I'll look into fixing the other areas you pointed out later today. I think I see where on the mainmast you're talking about. Thanks, that's a help.


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bezobrazov
Post subject: Re: USS HoustonPosted: September 23rd, 2010, 5:40 pm
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When I suggested my detailed-up version of the Houston, I did also very meticulously consult Friedman and comparing with the photos of the ship and her sisters I either changed some portholes or let them be. So Brockpaine should not correct anything with regards to the portholes; those are accurate. As regards to the crediting font-issue, I think I am to blame (again! :-P) for screwing that up. Afterall, I was the one adding the additional text, not Brockpaine, so don't shoot the messenger! - And- lest anyone wonders what kind of structural element is represented just above the outermost shafts and running a curvaceous run down to the midships bottom hull-section, that's the one unique feature of many US cruiser classes before and during WW2: a sharp 'vee'-form aft hydroplane hull, which not only gave the ships extra speed but also allow more precise steering with the one rudder. It was both a most elegant and economical solution to gain that extra speed advantage that the Treaty-cruisers so coveted! The last class to feature this design solution, albeit in a less exaggerated form was the Oregon City of 1944.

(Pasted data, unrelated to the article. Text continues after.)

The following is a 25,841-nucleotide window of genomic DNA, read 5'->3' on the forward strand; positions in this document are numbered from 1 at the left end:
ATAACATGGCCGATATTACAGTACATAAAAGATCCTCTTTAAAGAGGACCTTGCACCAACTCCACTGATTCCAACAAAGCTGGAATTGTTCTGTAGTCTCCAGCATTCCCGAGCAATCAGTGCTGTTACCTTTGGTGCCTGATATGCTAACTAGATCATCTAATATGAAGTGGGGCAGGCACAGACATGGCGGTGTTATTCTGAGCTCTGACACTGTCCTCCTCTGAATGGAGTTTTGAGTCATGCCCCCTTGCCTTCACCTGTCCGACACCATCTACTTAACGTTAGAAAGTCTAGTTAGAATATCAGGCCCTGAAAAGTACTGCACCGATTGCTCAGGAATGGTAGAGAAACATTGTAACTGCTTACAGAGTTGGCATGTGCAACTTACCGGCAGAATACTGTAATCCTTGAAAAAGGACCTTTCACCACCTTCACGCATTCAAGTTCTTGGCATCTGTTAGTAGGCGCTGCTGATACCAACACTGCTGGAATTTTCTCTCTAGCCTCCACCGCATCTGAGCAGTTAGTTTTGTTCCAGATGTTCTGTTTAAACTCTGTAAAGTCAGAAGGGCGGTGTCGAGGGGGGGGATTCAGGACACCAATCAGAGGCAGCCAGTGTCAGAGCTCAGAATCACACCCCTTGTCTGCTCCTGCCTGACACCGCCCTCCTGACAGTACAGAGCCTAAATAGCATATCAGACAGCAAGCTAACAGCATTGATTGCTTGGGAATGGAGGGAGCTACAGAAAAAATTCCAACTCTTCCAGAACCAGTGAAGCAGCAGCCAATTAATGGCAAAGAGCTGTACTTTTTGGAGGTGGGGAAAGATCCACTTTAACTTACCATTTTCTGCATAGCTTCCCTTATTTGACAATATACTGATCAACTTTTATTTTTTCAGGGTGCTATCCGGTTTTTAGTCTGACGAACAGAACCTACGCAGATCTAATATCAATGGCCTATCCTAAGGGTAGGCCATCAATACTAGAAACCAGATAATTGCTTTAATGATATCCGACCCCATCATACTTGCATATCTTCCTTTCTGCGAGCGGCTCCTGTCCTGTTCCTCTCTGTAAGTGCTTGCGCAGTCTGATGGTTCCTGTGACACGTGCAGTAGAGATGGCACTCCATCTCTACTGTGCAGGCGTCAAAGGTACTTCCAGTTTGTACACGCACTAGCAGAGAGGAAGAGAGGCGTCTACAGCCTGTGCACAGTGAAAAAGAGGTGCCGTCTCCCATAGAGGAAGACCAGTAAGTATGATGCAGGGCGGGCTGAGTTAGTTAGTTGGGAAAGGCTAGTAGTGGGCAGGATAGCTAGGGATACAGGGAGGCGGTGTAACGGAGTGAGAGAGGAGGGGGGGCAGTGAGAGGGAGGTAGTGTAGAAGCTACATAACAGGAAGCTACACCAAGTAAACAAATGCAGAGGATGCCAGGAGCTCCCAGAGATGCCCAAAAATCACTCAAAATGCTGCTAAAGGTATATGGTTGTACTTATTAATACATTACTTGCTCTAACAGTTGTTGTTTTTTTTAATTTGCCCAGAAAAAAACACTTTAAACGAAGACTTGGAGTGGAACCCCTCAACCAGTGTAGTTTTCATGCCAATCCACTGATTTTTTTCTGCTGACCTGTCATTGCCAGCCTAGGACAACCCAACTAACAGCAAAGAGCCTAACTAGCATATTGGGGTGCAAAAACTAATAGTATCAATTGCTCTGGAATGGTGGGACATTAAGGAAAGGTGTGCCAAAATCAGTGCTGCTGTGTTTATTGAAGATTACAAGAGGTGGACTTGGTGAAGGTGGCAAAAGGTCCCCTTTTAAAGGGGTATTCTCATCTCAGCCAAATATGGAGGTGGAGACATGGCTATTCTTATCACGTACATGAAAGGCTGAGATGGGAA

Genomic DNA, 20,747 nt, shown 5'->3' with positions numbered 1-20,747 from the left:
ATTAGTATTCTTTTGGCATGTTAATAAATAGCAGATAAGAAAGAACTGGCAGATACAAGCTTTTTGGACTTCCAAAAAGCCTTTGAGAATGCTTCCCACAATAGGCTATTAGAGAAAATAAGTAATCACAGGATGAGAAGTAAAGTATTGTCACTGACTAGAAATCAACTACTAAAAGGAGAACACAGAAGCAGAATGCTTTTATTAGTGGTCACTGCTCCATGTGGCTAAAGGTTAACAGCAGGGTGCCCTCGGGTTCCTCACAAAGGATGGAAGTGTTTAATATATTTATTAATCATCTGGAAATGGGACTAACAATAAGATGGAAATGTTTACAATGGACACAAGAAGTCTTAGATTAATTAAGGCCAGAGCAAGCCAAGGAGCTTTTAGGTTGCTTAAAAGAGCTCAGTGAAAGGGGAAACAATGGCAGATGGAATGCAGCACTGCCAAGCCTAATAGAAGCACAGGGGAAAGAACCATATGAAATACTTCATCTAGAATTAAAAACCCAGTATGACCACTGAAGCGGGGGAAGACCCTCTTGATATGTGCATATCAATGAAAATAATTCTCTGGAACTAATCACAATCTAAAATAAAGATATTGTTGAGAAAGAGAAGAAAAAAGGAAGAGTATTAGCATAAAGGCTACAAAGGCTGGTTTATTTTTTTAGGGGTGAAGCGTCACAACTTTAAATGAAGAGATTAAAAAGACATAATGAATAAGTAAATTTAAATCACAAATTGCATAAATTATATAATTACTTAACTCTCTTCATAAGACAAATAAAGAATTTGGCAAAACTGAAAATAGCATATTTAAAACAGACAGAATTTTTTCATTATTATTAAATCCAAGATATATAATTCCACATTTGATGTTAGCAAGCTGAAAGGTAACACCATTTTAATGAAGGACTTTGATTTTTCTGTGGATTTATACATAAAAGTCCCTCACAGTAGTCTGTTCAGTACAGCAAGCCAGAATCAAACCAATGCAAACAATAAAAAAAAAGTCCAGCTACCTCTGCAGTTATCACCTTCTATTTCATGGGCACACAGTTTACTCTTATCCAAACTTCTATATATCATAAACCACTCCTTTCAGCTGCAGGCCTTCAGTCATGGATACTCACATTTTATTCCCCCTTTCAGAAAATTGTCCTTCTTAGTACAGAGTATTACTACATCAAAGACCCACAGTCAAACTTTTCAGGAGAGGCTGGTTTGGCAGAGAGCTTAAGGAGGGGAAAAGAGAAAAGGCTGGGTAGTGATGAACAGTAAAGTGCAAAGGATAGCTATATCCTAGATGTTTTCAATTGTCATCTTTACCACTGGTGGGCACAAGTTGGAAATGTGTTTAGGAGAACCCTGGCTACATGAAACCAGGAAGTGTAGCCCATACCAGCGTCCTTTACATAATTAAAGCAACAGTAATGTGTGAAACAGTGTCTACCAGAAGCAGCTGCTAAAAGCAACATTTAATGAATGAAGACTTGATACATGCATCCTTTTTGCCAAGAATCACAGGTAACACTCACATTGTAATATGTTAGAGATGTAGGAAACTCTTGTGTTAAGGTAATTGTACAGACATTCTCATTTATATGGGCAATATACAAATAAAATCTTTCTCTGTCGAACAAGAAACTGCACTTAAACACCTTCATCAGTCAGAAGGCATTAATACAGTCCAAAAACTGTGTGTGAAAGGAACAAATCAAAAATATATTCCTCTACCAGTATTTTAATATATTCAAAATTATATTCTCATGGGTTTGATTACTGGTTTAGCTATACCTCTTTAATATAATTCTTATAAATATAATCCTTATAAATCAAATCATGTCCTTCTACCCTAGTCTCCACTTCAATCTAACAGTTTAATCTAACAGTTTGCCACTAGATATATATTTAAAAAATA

But Brockpaine! Good job! Kudos to you!

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BrockPaine
Post subject: Re: USS HoustonPosted: September 23rd, 2010, 7:27 pm
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And to you, as well. It would still look pretty plebian if you hadn't pitched in the details that you did.


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Portsmouth Bill
Post subject: Re: USS HoustonPosted: September 24th, 2010, 10:02 am
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This is certainly a worthy addition; and Its nice to see more of the older class cruisers getting represented. I can't comment on the details, apart from the hull. I would pass the darker shading on the Vee-form (but that is my view), but there does seem some fussy outline shading on the main hull, where a one pixel darker shade is the rule. Also, if that is the armour belt shown, you could lift it slightly with a one pixel darker shade outline, above and below the waterline :)


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darthpanda
Post subject: Re: USS HoustonPosted: September 24th, 2010, 7:11 pm
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Good work!!!

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Redhorse
Post subject: Re: USS HoustonPosted: October 13th, 2010, 3:57 am
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I've got an earlier version of the Curtiss SOCs you might want to check out. The set includes a version with the wings folded for storage. I'll upload in the Planebucket parts sheet as soon as I can.

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BrockPaine
Post subject: Re: USS HoustonPosted: October 16th, 2010, 4:25 pm
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Can anybody see anything else I missed?